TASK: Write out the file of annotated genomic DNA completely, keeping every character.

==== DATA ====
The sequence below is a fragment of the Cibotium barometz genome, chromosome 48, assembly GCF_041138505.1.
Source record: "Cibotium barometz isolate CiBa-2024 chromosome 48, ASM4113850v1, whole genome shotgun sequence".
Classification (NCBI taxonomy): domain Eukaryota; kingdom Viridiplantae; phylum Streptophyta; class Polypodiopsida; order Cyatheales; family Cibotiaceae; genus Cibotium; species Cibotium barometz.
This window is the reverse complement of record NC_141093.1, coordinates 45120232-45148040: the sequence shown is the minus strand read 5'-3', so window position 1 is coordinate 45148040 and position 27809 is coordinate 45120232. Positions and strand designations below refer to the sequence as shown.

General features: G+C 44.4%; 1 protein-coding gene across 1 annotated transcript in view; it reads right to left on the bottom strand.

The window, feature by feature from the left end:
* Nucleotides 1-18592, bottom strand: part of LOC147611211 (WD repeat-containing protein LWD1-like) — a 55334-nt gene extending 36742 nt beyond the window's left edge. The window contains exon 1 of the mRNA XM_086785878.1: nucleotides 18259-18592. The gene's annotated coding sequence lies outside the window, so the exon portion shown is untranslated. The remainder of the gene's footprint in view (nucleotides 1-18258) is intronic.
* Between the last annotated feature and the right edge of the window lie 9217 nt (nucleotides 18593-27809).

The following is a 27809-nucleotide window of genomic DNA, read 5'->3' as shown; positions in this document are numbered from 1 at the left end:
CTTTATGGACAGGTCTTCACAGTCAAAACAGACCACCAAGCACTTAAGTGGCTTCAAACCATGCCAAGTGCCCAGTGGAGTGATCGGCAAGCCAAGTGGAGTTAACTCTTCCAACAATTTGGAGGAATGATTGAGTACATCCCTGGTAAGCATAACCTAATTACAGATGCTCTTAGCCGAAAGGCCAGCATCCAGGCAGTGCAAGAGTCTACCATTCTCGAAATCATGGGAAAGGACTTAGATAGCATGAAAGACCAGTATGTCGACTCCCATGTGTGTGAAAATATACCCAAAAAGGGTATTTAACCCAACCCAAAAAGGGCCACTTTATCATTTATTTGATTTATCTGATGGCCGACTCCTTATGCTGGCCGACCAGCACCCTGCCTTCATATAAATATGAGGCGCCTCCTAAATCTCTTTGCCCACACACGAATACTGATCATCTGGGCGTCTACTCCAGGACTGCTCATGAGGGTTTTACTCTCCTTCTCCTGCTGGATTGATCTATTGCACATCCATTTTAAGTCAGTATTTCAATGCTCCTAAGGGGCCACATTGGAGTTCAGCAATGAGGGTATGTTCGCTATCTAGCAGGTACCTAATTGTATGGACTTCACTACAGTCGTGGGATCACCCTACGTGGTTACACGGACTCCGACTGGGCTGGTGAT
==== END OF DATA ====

The sequence below is a fragment of the Cibotium barometz genome, chromosome 48, assembly GCF_041138505.1.
Source record: "Cibotium barometz isolate CiBa-2024 chromosome 48, ASM4113850v1, whole genome shotgun sequence".
Classification (NCBI taxonomy): domain Eukaryota; kingdom Viridiplantae; phylum Streptophyta; class Polypodiopsida; order Cyatheales; family Cibotiaceae; genus Cibotium; species Cibotium barometz.
This window is the reverse complement of record NC_141093.1, coordinates 45120232-45148040: the sequence shown is the minus strand read 5'-3', so window position 1 is coordinate 45148040 and position 27809 is coordinate 45120232. Positions and strand designations below refer to the sequence as shown.

General features: G+C 44.4%; 1 protein-coding gene across 1 annotated transcript in view; it reads right to left on the bottom strand.

The window, feature by feature from the left end:
* Nucleotides 1-18592, bottom strand: part of LOC147611211 (WD repeat-containing protein LWD1-like) — a 55334-nt gene extending 36742 nt beyond the window's left edge. The window contains exon 1 of the mRNA XM_086785878.1: nucleotides 18259-18592. The gene's annotated coding sequence lies outside the window, so the exon portion shown is untranslated. The remainder of the gene's footprint in view (nucleotides 1-18258) is intronic.
* Between the last annotated feature and the right edge of the window lie 9217 nt (nucleotides 18593-27809).

The following is a 27809-nucleotide window of genomic DNA, read 5'->3' as shown; positions in this document are numbered from 1 at the left end:
CTTTATGGACAGGTCTTCACAGTCAAAACAGACCACCAAGCACTTAAGTGGCTTCAAACCATGCCAAGTGCCCAGTGGAGTGATCGGCAAGCCAAGTGGAGTTAACTCTTCCAACAATTTGGAGGAATGATTGAGTACATCCCTGGTAAGCATAACCTAATTACAGATGCTCTTAGCCGAAAGGCCAGCATCCAGGCAGTGCAAGAGTCTACCATTCTCGAAATCATGGGAAAGGACTTAGATAGCATGAAAGACCAGTATGTCGACTCCCATGTGTGTGAAAATATACCCAAAAAGGGTATTTAACCCAACCCAAAAAGGGCCACTTTATCATTTATTTGATTTATCTGATGGCCGACTCCTTATGCTGGCCGACCAGCACCCTGCCTTCATATAAATATGAGGCGCCTCCTAAATCTCTTTGCCCACACACGAATACTGATCATCTGGGCGTCTACTCCAGGACTGCTCATGAGGGTTTTACTCTCCTTCTCCTGCTGGATTGATCTATTGCACATCCATTTTAAGTCAGTATTTCAATGCTCCTAAGGGGCCACATTGGAGTTCAGCAATGAGGGTATGTTCGCTATCTAGCAGGTACCTAATTGTATGGACTTCACTACAGTCGTGGGATCACCCTACGTGGTTACACGGACTCCGACTGGGCTGGTGAT